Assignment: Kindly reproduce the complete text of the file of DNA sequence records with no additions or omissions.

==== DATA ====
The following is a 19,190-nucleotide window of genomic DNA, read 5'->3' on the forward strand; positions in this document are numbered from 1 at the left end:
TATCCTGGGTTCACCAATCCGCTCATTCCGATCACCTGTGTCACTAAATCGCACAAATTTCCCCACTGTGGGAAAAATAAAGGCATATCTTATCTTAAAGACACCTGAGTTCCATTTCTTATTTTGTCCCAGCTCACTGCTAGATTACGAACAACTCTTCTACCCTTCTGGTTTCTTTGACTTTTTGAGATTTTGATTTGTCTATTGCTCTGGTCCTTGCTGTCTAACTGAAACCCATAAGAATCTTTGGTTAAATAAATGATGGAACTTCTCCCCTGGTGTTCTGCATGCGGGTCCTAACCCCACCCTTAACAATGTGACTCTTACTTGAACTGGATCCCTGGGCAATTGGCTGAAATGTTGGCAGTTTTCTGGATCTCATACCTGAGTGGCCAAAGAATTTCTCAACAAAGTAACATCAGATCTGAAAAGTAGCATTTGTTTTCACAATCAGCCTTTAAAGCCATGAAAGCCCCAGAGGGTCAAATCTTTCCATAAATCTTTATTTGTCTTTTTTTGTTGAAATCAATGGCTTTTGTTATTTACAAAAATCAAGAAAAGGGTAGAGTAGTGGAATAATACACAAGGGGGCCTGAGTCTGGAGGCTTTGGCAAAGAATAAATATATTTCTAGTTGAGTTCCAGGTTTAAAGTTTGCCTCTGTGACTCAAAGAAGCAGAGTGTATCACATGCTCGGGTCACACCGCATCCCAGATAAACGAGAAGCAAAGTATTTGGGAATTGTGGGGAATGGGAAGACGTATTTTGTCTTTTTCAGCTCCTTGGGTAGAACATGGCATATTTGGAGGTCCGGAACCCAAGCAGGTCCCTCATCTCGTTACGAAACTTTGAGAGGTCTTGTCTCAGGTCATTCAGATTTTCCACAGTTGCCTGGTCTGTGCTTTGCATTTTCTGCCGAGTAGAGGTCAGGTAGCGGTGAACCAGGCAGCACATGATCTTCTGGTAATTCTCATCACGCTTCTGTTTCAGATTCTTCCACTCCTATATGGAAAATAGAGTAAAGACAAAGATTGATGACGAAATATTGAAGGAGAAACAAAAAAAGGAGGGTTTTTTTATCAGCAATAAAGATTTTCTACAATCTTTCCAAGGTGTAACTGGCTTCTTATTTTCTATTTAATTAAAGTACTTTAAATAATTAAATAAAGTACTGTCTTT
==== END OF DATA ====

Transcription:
The following is a 19,190-nucleotide window of genomic DNA, read 5'->3' on the forward strand; positions in this document are numbered from 1 at the left end:
TATCCTGGGTTCACCAATCCGCTCATTCCGATCACCTGTGTCACTAAATCGCACAAATTTCCCCACTGTGGGAAAAATAAAGGCATATCTTATCTTAAAGACACCTGAGTTCCATTTCTTATTTTGTCCCAGCTCACTGCTAGATTACGAACAACTCTTCTACCCTTCTGGTTTCTTTGACTTTTTGAGATTTTGATTTGTCTATTGCTCTGGTCCTTGCTGTCTAACTGAAACCCATAAGAATCTTTGGTTAAATAAATGATGGAACTTCTCCCCTGGTGTTCTGCATGCGGGTCCTAACCCCACCCTTAACAATGTGACTCTTACTTGAACTGGATCCCTGGGCAATTGGCTGAAATGTTGGCAGTTTTCTGGATCTCATACCTGAGTGGCCAAAGAATTTCTCAACAAAGTAACATCAGATCTGAAAAGTAGCATTTGTTTTCACAATCAGCCTTTAAAGCCATGAAAGCCCCAGAGGGTCAAATCTTTCCATAAATCTTTATTTGTCTTTTTTTGTTGAAATCAATGGCTTTTGTTATTTACAAAAATCAAGAAAAGGGTAGAGTAGTGGAATAATACACAAGGGGGCCTGAGTCTGGAGGCTTTGGCAAAGAATAAATATATTTCTAGTTGAGTTCCAGGTTTAAAGTTTGCCTCTGTGACTCAAAGAAGCAGAGTGTATCACATGCTCGGGTCACACCGCATCCCAGATAAACGAGAAGCAAAGTATTTGGGAATTGTGGGGAATGGGAAGACGTATTTTGTCTTTTTCAGCTCCTTGGGTAGAACATGGCATATTTGGAGGTCCGGAACCCAAGCAGGTCCCTCATCTCGTTACGAAACTTTGAGAGGTCTTGTCTCAGGTCATTCAGATTTTCCACAGTTGCCTGGTCTGTGCTTTGCATTTTCTGCCGAGTAGAGGTCAGGTAGCGGTGAACCAGGCAGCACATGATCTTCTGGTAATTCTCATCACGCTTCTGTTTCAGATTCTTCCACTCCTATATGGAAAATAGAGTAAAGACAAAGATTGATGACGAAATATTGAAGGAGAAACAAAAAAAGGAGGGTTTTTTTATCAGCAATAAAGATTTTCTACAATCTTTCCAAGGTGTAACTGGCTTCTTATTTTCTATTTAATTAAAGTACTTTAAATAATTAAATAAAGTACTGTCTTT